The Grand Canyon State is one of growing importance as its population increases, and the 2020 Arizona House races could make a difference in the national bottom line.
We remember when Arizona had only six seats in the United States House of Representatives; it was not that long ago. Well, if the 90s weren’t that long ago to you, anyway. Now, Arizona is up to nine and will probably go to ten in time for the 2022 House races. People are moving to Arizona, making it a more important state. It was one that in a lot of ways had been Republican, but now, that is not necessarily the case. The days of Arizona having two Republican senators are over; soon, it might be two Democrats. The GOP also does not have a majority of the current house seats, and the state legislature is Republican, but narrowly. All this is by way of saying that Arizona is a more competitive state than some might realize, even though you’ve seen it colored in red every four years on election night.
How does that filter down into the House races? We are here to show you, with current election predictions for all of them. These will be updated from now until election day in 2020, which is still happening unlike the rest of everything this year.
US House Rating Scale
All 2020 races on Electionarium are graded on a 1-4 scale; there are no tossups.
2020 Arizona House Races Current Prediction Summary: August 10
Current Arizona US House Map
RATINGS CHANGE, OCT. 31: D1 TO D2
Geographically, this does not stick out as being a Democratic-leaning district; the more rural areas, you would assume would be Republican, but in the First District of Arizona, that is not correct. Ann Kirkpatrick and Tom O’Halleran, Democrats, have both represented this area in recent times. Considering this is a district Donald Trump might carry, there is some danger here for O’Halleran, but he got elected in 2016 against Trump’s ballot line (Trump won this district by a smaller margin than O’Halleran). This should be a relatively competitive race but may not be at the top of the GOP target list.
This is another district that, like the 1st District, has been Republican on the presidential level, even though Hillary Clinton won it in 2016. It is trending away from the Republicans – quickly – and seems like it should end up a Democratic hold.
The 3rd District is not the bluest seat in Arizona, but if it’s not, it’s probably the second-bluest. Democrats should not have much of an issue holding this seat.
Congressional districts in Arizona do not get much redder than the 4th District, which captures much of the western side of the state and loops around, but does not touch, Phoenix. This is a very Republican area and therefore will be a GOP hold in November.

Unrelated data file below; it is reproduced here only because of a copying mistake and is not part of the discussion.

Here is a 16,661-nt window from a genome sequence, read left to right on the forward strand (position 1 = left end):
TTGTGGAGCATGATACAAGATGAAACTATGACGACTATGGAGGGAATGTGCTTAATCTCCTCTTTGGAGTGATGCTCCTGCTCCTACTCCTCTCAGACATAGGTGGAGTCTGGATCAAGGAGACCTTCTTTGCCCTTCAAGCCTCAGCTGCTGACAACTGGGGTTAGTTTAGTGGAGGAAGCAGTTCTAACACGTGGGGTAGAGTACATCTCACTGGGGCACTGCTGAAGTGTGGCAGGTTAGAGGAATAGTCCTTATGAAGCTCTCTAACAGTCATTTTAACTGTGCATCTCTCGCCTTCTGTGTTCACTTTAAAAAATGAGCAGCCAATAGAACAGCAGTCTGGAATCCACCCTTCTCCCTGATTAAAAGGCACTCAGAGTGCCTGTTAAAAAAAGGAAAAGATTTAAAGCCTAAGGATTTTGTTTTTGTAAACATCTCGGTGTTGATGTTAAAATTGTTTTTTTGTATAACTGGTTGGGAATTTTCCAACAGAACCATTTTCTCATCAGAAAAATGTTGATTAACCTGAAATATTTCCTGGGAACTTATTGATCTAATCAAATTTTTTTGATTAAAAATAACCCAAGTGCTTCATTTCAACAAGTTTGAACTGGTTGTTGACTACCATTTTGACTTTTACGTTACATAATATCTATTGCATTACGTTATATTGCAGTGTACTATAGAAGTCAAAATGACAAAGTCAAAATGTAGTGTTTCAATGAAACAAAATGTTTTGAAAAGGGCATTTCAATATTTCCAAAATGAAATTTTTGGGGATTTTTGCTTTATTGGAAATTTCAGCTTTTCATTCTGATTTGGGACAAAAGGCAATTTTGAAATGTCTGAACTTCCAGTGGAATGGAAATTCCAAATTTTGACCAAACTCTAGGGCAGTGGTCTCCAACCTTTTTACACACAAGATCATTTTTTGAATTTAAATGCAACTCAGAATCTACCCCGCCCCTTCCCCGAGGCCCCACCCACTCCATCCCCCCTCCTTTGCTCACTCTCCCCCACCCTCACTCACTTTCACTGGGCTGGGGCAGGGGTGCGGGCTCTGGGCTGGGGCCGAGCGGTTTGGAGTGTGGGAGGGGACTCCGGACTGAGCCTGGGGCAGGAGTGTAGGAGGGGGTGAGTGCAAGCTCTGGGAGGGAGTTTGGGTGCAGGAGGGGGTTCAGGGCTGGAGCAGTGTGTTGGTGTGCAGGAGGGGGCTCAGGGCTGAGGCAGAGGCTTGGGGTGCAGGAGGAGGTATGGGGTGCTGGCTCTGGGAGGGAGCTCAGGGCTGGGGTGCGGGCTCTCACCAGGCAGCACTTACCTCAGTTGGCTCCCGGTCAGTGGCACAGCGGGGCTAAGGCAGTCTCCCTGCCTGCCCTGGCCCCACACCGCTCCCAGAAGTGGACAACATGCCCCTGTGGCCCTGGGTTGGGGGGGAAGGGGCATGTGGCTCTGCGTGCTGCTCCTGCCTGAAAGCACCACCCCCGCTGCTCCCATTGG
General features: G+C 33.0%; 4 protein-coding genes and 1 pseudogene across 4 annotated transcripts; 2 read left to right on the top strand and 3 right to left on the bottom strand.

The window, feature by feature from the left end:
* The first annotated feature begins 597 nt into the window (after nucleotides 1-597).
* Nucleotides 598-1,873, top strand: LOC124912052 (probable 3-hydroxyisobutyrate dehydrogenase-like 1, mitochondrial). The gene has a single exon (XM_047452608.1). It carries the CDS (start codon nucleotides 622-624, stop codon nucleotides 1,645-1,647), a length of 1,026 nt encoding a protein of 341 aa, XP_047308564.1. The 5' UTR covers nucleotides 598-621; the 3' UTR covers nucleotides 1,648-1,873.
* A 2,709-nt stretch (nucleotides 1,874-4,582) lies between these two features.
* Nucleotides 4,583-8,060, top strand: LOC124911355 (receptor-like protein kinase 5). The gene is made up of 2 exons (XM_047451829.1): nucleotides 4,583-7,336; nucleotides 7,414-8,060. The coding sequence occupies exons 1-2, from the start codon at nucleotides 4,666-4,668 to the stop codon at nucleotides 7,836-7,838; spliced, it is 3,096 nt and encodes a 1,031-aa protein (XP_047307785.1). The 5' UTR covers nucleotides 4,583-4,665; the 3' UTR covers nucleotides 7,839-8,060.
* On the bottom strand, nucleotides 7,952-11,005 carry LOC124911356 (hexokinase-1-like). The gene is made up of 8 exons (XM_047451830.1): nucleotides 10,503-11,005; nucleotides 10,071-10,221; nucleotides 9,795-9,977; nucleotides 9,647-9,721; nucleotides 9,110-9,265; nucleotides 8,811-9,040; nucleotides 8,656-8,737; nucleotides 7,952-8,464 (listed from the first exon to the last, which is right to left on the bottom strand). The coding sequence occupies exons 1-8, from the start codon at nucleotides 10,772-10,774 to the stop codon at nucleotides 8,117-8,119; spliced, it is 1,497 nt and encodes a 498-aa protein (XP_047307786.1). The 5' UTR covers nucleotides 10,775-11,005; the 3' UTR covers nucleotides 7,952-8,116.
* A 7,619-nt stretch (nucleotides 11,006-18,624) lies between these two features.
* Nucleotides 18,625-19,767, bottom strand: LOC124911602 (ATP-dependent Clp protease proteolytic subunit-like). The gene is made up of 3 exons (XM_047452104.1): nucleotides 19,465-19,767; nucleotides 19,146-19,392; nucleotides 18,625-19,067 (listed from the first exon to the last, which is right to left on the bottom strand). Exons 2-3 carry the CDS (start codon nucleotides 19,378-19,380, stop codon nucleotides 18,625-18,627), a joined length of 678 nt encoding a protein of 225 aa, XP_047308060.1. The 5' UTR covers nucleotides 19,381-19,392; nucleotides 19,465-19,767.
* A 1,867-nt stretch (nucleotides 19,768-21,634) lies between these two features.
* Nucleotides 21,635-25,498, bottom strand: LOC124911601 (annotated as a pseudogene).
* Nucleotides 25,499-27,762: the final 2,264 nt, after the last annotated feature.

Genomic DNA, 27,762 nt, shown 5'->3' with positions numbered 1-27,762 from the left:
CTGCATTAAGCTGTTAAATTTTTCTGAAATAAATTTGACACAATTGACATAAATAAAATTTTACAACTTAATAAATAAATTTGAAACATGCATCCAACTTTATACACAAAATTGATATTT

Part of the problem Republicans had in 2018 was their loss of the suburbs around the country. That did not happen in the 5th District, which is centered on the Phoenix suburbs, including Mesa, Gilbert, and Chandler. Andy Biggs rode out the Blue Wave of 2018 in style and figures to get re-elected in a presidential election year.
RATINGS CHANGE: R2 to R1
August 10: In the spring, we felt okay about GOP chances in this usually-red district. Even though we still think they will win, look at what is happening all around David Schweikert in Arizona. Joe Biden might carry the state and Martha McSally is fighting to avoid a blowout loss. It is not all sunshine and rainbows for the GOP in Arizona in 2020, and the suburbs have been a particular challenge everywhere. However, Democrats did not get the job done in a wave election and will have to work even harder for a flip in 2020. While we regard this seat as being in play, we’re still a way off from calling it a flip.
March 29: More suburbs, this time to the northeast of Phoenix, and more of what we would consider fertile territory for Republican efforts. Trump did not do as well in the 6th District as, for example, Mitt Romney did, but still won. David Schweikert’s toughest run in the 6th District was in 2018 and he still won by double-digits. If the state trends blue, this district could be problematic in the future as presently constituted, but it seems like the GOP took the Democrats’ best punch in 2018 and still did not make it happen. This is somewhere in between a strong GOP lean and relatively safe.
Here we have a very urban, and very Democratic, seat. One could say with accuracy that it is the most Democratic congressional district in the state. This Phoenix-based seat will remain blue.
Arizona’s 8th District was the focus of a special election in 2018, one ultimately taken by the Republicans. Was it closer than it should have been, sure, but it was a sign of a coming wave. The number stabilized a little in the subsequent November general election. Lesko should be considered the favorite in this district, which is almost certain to be carried by Donald Trump.
This district takes in plenty of the suburbs around Phoenix, but also includes some of the capital city itself. Democrats have done well in the 9th District since its creation a decade ago and will continue to do so until the lines are redrawn in 2022.